Steff Metal - 


Writing the Vows

Exchanging Vows

Go over everything you’ve written down and talked about, and pull passages and fragments you want to incorporate into your vows. You could do this together, or separately, keeping your vows secret until the wedding day.

Most couples exchange vows by reading them aloud during their wedding ceremony. When you declare your vows to each other in the presence of your friends and family, you’re making that sacred commitment public and official.

Don’t worry if you’re more of a Bob the Builder than a Lord Byron – your vows don’t have to be a poetic work of art. As long as you’re sincere – and you don’t waffle on for pages – your partner and your guests will love your vows. In fact, the shorter your vows, the better – you can express a lot in a few well-chosen phrases. It can be helpful to have a close friend, or your celebrant, look over your vows. They can help you fix clumsy words and suggest alternative ways of phrasing something to make your vows truly beautiful.

But what if you’re shy? What if the thought of sharing your personal feelings about your spouse in front of so many people makes you feel ill? What if your terror at speaking at your own wedding is overshadowing your excitement about the big day? There is no rule that says your vows need to be read aloud to be “official”. I officiated a wedding recently where the couple decided they didn’t want to share their vows aloud. Instead, they wrote them down and sealed them in black and silver envelopes. When the time came for them to exchange vows, they exchanged these envelopes instead. They read them later, in private. I’ve known other couple who whisper their vows to each other, or have members of their wedding party read out the vows for them. Talk to your celebrant about the legal requirements for your wedding ceremony, and fit in a private vow exchange around these. You’ll feel much calmer and will be able to enjoy your wedding ceremony. If you’re going to read out your own vows, make sure you give your celebrant a copy to take to the wedding ceremony. From experience, I don’t recommend memorising your wedding vows – with the emotion of the day, you’re liable to forget them halfway through! Writing your own wedding vows can be one of the toughest creative challenges you’ll ever face. But when you’re standing before your family and friends and looking into the eyes of your lover, you’ll be glad you took the time to create vows that reflect your personality and relationship.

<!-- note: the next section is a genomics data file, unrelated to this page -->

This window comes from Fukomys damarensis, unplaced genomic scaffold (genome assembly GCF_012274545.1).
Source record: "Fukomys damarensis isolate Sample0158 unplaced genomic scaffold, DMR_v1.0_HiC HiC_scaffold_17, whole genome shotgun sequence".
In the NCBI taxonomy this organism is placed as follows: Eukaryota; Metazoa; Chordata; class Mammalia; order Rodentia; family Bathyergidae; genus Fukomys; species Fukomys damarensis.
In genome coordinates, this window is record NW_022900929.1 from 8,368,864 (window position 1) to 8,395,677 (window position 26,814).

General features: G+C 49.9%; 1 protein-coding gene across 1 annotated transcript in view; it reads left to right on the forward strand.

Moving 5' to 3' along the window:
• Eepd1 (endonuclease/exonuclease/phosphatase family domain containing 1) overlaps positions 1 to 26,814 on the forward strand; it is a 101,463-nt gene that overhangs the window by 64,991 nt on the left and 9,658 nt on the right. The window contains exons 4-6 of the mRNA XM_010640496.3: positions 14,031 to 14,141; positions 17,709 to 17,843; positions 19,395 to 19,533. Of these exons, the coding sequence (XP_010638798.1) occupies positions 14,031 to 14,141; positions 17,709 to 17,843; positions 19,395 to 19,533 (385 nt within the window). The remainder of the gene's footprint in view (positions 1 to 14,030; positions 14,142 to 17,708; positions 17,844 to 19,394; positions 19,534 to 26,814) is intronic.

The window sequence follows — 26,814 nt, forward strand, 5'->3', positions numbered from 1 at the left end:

Ste ff a nd  James’  Weddi ng  Vow s I spent weeks agonising over the wording for our heavy metal medieval wedding ceremony, but I just couldn’t get it right. My husband took one look at my ceremony and vows and told me to pull out a fresh page. He wrote these simple vows: “I place my sword, my life, and my heart at your feet. I vow to protect and honour you Through whatever may follow From this day on As I link my soul to yours. And take you as my wife.” And right away, I knew how to respond:


‘I return this sword to you, bound with my heart. I shall be the shield for your back And the healer of your wounds. I shall honour you above all others From this day on As I link my soul to yours. And take you as my husband.”

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F inall y wedding food gets


You’ve spent hours sourcing the perfect venue, so why not show your wedding food the same respect? Forget the standard three-course, sit-down chicken in white wine sauce kinda meal - more and more couples are injecting a generous dollop of their personalities into how they approach the wedding catering and their guests certainly aren’t complaining.

If you’re after something with a splash of originality, but suffering from a bout of planning fatigue, how about having a nosey at what some other couples are up to? Here’s a selection of this year’s tastiest trends: t Hearty, rustic hotpots (or saucy summery casseroles) in the centre of the table - eating ‘en famille’ t Luxurious canapé parties - standing is the new sitting, darlings t Classic childhood favourites - do avoid Smash and Angel Delight, though t Platters of miniature desserts for guests to help themselves to during speeches t Dinner in a bowl – “bowl over” your guests with stylish, seasonal bowl food menus showcasing the finest dishes. The perfect middle ground between canapés and formal dining. t Al fresco noshing - hog roasts, BBQs and seriously swanky picnics t Sumptuous five-course ‘taster’ menus - to satisfy the fussiest of foodies